• Return: The ID of the string having the highest GC-content, followed by the GC-content of that string on the next line.

Try this:

• try creating a FASTAFile class with a method that returns a DNASequence object for each sequence in the file
• how about adding a new method to your DNASequence class that calculates the GC content?

### Possible Solution

Here we add a FASTAFile class to our code and a function to the DNASequence class that returns the GC percentage…

from collections import defaultdict

class DNASequence(object):
def __init__(self, sequence, id):
self.sequence = sequence

def countBases(self):
count_dict = defaultdict(int)
for base in self.sequence:
count_dict[base] += 1
return count_dict

def transcribe(self):
rna = self.sequence.replace('T','U')
return rna

def reverseComplement(self):
watson_crick = {'A':'T', 'C':'G', 'G':'C', 'T':'A'}
complement = ''
for base in self.sequence:
complement += watson_crick[base]
rev_complement = complement[::-1]
return rev_complement

def GCContent(self):
counts = self.count()
gc = counts['G']+counts['C']
gc_percent = float(gc)/len(self.sequence)
return gc_percent

class FASTAFile(object):
def __init__(self, path):
self.path = path

def sequences(self):
found_sequences = []
with open(self.path, 'r') as input:
sequence = ''
for i, line in enumerate(input):
if i == 0:
id = line.rstrip('\n').lstrip('>')
else:
if line.startswith('>'):
new_sequence_object = DNASequence(sequence, id)
found_sequences.append(new_sequence_object)
sequence = ''
id = line.rstrip('\n').lstrip('>')
else:
sequence += line.rstrip('\n')
else:
new_sequence_object = DNASequence(sequence, id)
found_sequences.append(new_sequence_object)

return found_sequences

path = '/path/to/your/fasta/file.fasta'

my_sequences = FASTAFile(path).sequences()

my_sequences.sort(key = lambda x: x.GCContent(), reverse = True)

top_GC = my_sequences

print top_GC.id
print top_GC.GCContent()


### Notes on the above solution:

#### Parsing the FASTA file

FASTA files are annoying because each sequence starts with a >, but then can continue for a unspecified number of lines before ending.

There are a number of ways you could address this and the approach above, is just one (somewhat convoluted) example.

While going line by line through a FASTA file, if a > is found, that line is stripped of the > and '\n' and stored as the current id. The following lines are then sequentially added to the growing sequence string.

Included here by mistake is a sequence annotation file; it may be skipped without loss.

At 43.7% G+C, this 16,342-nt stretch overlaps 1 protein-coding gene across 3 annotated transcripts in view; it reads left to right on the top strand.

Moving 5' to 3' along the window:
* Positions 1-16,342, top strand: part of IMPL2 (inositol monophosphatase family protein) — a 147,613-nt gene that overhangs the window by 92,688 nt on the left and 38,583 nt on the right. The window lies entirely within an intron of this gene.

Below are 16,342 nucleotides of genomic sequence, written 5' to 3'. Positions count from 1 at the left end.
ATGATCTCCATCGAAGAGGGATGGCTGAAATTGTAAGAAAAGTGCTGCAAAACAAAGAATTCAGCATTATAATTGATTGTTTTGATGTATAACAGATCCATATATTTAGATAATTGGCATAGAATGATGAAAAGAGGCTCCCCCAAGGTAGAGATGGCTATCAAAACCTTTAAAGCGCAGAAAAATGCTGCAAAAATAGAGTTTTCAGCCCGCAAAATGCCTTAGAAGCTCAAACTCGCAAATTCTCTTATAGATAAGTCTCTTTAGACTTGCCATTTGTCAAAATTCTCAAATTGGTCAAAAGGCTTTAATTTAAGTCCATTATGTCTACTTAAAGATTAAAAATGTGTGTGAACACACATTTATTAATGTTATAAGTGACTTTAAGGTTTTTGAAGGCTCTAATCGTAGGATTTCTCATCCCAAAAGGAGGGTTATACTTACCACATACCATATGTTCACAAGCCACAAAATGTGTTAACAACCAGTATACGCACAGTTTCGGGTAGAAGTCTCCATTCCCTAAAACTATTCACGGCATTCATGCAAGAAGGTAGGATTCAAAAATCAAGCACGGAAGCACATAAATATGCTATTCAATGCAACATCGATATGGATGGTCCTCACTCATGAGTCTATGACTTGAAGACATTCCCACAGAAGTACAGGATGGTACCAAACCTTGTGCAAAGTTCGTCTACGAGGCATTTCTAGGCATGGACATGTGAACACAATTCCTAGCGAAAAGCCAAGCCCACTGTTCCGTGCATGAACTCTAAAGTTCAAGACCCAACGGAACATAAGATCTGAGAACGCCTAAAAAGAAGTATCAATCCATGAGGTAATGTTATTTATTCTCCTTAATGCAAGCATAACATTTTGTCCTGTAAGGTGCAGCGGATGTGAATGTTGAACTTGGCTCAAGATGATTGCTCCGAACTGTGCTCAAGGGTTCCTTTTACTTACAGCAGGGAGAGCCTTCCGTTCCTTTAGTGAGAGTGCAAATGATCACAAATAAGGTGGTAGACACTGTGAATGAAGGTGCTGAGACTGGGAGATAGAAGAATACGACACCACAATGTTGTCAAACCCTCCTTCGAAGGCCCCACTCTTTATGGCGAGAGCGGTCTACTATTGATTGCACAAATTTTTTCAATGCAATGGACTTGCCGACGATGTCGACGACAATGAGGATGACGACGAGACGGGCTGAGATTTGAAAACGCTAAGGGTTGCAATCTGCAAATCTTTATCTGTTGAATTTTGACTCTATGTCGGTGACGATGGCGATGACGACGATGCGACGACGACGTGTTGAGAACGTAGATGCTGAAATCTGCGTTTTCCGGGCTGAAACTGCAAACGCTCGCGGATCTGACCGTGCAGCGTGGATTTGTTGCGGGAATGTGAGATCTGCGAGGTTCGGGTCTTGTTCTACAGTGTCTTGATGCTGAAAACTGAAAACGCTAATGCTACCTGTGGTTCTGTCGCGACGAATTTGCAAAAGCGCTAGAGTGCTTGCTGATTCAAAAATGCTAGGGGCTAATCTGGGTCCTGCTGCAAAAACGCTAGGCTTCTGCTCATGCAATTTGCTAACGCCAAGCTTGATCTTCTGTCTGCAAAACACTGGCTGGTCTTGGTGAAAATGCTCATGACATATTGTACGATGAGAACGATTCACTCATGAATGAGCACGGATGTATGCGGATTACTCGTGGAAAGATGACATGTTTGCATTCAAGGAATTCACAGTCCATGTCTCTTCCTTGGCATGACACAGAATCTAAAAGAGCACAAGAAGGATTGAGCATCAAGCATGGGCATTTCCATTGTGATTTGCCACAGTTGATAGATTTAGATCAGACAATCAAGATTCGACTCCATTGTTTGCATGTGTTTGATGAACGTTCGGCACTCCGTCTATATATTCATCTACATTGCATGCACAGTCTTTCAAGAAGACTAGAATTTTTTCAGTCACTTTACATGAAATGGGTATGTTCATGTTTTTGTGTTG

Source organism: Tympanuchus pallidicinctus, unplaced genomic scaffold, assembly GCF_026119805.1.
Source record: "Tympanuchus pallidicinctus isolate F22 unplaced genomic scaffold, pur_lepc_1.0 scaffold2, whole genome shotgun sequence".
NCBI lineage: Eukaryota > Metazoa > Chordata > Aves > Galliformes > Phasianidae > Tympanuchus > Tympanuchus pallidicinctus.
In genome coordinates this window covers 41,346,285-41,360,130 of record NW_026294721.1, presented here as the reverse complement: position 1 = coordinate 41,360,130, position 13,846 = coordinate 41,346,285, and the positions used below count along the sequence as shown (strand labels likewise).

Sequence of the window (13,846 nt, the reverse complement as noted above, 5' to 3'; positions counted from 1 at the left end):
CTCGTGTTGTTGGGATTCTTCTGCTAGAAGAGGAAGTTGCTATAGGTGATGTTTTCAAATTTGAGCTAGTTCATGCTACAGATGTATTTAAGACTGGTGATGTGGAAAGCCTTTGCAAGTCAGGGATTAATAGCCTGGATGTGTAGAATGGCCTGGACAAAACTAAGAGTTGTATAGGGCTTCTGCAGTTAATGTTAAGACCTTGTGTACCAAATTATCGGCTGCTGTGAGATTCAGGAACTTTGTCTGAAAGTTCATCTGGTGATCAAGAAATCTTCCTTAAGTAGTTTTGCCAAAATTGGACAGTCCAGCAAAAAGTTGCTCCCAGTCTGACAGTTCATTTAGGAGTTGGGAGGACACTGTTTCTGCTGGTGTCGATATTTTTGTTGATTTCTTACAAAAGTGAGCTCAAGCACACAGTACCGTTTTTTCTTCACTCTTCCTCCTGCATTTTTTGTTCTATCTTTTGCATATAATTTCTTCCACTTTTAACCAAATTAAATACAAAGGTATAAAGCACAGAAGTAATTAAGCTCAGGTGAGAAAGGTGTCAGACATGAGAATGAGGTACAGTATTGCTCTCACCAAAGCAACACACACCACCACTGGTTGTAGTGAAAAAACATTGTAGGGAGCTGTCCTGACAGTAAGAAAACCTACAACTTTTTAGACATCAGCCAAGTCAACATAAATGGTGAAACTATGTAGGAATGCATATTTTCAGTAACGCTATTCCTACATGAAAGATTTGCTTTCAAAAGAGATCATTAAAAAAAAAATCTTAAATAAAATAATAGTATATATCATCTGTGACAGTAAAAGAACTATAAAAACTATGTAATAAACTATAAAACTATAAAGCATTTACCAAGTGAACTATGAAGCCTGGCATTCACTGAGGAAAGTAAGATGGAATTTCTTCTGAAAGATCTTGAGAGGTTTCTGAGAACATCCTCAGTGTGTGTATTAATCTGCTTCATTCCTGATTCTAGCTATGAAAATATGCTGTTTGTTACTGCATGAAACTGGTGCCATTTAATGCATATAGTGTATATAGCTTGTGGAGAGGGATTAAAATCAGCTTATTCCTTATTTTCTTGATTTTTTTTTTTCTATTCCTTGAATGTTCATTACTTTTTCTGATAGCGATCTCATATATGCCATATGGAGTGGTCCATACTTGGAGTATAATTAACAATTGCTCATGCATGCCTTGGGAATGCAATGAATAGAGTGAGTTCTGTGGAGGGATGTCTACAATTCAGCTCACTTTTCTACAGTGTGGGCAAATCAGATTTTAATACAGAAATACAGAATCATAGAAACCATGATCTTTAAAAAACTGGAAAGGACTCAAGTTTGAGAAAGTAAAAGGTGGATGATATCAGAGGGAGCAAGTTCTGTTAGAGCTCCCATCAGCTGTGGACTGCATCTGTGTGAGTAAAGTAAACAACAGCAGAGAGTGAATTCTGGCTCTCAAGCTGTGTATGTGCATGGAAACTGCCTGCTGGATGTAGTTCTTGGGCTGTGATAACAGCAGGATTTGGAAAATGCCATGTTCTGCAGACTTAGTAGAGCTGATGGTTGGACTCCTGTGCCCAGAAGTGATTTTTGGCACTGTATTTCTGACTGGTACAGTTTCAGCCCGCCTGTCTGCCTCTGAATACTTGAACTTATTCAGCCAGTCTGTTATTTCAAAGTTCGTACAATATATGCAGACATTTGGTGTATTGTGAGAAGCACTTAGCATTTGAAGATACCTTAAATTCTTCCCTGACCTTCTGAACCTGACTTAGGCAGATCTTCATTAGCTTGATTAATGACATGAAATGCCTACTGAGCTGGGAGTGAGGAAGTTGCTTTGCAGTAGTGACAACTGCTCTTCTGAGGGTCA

If a new > is found, this indicates that the previous sequence has ended, and a new sequence is starting. Therefore the previous sequence and id is recorded in the form of a DNASequence object which is then appended onto the found_sequences list. Once the previous sequence is added to found_sequences the id for the next sequences is saved as id, and the sequence variable is reset to an empty string ('') so that it is ready to receive the subsequent lines of sequence.

Using this approach there are two scenarios when encountering a > cannot be used to trigger creating and storing the previous sequence as a DNASequence:

##### 1. at the beginning of the file

At the beginning of the file there is no previous sequence, so trying to store the previous sequence results in an empty DNASequence object.

In order to address this, I set up a special case where on the first line of the file, I don’t trigger the creating and storing of a DNASequence object. Instead i just save the first line as an id and move on.

To do this I used for i, line in enumerate(file). When you use a for loop over an iterable item (list, string, etc.) you get each element in that item returned to you during each loop.

By using enumerate(thing) you get each item, but you also get the index of each item. See the example below:


>>> test = ['this', 'is', 'a', 'test', 'list']
>>> for element in enumerate(test):
...     print element
...
(0, 'this')
(1, 'is')
(2, 'a')
(3, 'test')
(4, 'list')

# each element is a tuple containing the index (position) of the item in
# the list and then the item itself

# you can *unpack* these two elements by giving python two variable names
# (i and item) to assign to each tuple. Python can figure it out from there.

>>> for i, item in enumerate(test):
...     print i
...     print item
...
0
this
1
is
2
a
3
test
4
list

##### 2. at the end of the file

At the end of the file there is no next > to trigger creating and storing the last sequence. For this reason we have added a else clause that is connected to our for loop.

for...else is a way of executing code once the for loop iteration is over. Once the for loop is complete, whatever is in the else statement is then executed, and then the loop is over.

This method of linking an action to the termination of the for loop with else helps to keep clear (to you and anyone else who might read your code) that these two pieces of code are linked together, and are considered part of the same loop structure.

### Sorting Lists

At the end of the above solution we have our list of DNASequence objects (stored as my_sequences) and we then need to find which sequence in this list has the highest GC content, so that we can return the correct answer to Rosalind.